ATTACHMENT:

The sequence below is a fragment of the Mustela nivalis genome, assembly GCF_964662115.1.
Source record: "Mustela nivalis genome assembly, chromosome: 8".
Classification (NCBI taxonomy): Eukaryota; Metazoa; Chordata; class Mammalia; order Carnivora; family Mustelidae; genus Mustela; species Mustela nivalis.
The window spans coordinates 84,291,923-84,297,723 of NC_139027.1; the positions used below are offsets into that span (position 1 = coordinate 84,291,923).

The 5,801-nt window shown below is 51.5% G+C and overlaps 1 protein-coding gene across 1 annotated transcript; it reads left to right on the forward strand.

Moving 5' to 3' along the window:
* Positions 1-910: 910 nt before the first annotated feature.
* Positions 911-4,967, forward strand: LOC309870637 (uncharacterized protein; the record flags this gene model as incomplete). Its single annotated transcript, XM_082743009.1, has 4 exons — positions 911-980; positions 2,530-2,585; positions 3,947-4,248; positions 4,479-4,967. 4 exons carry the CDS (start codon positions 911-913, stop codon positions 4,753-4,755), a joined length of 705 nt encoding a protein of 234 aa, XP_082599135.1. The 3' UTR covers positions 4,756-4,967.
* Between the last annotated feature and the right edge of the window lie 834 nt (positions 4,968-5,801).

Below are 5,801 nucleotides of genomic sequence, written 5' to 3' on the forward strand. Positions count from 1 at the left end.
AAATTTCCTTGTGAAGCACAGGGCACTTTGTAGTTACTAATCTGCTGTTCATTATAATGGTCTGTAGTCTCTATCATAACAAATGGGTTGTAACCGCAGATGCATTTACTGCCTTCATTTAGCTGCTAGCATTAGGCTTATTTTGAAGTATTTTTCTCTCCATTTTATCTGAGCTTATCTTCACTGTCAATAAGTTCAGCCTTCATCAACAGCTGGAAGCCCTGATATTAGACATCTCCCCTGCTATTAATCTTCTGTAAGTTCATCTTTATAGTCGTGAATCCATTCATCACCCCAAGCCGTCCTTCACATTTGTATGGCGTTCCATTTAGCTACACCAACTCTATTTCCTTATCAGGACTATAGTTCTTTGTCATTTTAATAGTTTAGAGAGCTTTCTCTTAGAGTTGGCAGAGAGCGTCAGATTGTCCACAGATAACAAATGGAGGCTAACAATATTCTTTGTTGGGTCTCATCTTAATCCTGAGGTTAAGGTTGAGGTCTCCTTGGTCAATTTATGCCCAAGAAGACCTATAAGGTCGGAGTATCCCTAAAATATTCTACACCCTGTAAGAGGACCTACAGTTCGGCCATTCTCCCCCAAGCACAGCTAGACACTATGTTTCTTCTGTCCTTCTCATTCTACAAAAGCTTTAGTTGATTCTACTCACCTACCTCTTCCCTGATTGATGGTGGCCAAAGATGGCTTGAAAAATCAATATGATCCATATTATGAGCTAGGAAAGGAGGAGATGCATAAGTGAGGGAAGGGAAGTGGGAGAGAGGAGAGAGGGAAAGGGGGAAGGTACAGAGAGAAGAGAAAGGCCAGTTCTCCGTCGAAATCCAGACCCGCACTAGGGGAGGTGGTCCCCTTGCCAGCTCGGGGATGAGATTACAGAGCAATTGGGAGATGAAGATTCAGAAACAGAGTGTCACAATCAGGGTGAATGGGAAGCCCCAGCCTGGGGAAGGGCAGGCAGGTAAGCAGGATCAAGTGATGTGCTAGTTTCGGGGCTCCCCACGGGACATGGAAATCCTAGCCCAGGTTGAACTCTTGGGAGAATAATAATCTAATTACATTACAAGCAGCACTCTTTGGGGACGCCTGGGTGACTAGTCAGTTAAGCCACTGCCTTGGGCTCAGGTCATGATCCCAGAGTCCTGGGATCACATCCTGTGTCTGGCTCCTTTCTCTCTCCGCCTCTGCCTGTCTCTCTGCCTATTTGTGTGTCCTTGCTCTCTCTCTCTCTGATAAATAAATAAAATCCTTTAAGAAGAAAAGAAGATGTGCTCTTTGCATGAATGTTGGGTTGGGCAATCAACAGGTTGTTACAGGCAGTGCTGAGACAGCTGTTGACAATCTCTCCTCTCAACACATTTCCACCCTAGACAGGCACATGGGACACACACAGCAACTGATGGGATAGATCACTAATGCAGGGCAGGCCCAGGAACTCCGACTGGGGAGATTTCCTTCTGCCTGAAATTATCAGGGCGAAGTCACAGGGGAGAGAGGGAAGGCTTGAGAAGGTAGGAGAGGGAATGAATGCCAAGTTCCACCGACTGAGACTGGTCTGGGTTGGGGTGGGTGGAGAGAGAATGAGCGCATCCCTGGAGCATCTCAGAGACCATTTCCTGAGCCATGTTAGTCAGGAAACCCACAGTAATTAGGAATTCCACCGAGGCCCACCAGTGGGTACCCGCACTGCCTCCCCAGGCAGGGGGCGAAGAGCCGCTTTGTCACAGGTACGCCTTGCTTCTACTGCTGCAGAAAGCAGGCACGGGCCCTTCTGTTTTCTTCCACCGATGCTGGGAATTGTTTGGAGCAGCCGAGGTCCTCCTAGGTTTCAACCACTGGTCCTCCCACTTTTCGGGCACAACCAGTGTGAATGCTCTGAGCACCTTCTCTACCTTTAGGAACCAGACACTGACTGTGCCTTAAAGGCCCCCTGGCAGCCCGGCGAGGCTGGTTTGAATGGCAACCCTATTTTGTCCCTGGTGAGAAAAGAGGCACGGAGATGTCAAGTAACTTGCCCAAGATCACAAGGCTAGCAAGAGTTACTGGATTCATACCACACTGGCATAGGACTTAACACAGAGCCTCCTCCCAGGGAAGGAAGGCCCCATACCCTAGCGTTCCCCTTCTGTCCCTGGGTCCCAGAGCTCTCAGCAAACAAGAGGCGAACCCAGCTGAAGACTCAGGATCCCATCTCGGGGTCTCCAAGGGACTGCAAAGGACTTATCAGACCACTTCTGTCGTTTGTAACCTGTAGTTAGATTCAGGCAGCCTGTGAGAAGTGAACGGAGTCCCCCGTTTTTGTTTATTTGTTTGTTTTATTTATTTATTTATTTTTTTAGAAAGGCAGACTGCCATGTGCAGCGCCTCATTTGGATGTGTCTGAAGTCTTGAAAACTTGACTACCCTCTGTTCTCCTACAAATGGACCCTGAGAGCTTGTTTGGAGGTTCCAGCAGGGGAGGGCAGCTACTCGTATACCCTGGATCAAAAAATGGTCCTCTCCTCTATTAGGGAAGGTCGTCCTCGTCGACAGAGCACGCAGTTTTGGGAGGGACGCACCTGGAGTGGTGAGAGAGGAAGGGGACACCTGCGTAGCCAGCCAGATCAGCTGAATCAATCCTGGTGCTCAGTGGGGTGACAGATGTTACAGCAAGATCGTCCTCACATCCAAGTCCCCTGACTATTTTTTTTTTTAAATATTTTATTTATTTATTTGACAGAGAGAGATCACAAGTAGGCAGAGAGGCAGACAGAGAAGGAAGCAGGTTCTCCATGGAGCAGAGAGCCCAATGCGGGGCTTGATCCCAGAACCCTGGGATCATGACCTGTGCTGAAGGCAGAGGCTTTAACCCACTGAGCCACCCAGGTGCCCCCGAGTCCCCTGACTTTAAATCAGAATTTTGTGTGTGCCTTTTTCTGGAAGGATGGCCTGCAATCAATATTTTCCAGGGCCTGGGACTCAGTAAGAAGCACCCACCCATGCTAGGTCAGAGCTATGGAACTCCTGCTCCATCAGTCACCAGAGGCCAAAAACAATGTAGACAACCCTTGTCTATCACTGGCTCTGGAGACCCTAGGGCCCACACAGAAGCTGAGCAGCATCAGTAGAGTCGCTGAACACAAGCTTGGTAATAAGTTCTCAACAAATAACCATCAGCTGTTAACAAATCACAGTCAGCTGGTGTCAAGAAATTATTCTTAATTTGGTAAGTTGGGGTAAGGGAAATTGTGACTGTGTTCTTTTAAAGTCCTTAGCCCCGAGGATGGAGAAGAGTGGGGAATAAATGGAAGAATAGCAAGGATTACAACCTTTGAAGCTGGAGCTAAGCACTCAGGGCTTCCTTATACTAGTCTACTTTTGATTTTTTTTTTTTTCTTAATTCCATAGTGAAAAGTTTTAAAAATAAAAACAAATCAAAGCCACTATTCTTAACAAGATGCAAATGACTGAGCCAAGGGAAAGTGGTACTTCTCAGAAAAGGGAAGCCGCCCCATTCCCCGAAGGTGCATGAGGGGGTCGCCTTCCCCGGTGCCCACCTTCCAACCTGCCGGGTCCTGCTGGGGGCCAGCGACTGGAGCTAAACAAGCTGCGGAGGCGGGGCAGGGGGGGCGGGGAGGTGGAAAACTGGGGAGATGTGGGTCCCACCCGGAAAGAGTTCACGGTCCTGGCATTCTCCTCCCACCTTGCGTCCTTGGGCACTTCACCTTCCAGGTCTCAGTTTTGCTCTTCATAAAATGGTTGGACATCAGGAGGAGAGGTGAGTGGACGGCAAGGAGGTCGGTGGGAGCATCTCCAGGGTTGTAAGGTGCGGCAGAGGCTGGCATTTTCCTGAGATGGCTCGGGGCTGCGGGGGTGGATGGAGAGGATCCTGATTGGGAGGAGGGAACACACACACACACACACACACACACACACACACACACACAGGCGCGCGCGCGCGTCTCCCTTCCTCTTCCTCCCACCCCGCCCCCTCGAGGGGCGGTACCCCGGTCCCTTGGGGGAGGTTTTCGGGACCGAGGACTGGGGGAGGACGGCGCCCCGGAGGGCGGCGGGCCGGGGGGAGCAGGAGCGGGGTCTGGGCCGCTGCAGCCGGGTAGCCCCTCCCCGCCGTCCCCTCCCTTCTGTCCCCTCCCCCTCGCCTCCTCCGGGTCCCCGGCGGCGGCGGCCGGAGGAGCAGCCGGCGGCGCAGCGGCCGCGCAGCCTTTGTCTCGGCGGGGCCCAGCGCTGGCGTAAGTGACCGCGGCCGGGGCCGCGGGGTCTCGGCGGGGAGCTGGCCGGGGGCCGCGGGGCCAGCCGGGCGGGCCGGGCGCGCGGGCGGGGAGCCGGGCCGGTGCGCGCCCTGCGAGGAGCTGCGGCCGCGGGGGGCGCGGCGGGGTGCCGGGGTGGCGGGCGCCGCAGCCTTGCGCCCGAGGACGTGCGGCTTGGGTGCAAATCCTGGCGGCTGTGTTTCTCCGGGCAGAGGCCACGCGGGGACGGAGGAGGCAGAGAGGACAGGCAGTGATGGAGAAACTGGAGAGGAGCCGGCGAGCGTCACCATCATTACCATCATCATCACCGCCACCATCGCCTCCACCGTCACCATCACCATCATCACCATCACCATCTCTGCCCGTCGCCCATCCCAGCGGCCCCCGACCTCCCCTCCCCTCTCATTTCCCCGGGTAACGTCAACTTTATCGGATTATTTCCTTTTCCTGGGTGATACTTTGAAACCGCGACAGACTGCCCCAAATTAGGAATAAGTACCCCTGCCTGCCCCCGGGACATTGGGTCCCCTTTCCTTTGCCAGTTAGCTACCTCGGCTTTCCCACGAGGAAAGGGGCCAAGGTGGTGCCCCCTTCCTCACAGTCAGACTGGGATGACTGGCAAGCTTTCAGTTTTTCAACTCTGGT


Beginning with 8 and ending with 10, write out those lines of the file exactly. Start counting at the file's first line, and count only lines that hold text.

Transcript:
* Positions 911-4,967, forward strand: LOC309870637 (uncharacterized protein; the record flags this gene model as incomplete). Its single annotated transcript, XM_082743009.1, has 4 exons — positions 911-980; positions 2,530-2,585; positions 3,947-4,248; positions 4,479-4,967. 4 exons carry the CDS (start codon positions 911-913, stop codon positions 4,753-4,755), a joined length of 705 nt encoding a protein of 234 aa, XP_082599135.1. The 3' UTR covers positions 4,756-4,967.
* Between the last annotated feature and the right edge of the window lie 834 nt (positions 4,968-5,801).

Below are 5,801 nucleotides of genomic sequence, written 5' to 3' on the forward strand. Positions count from 1 at the left end.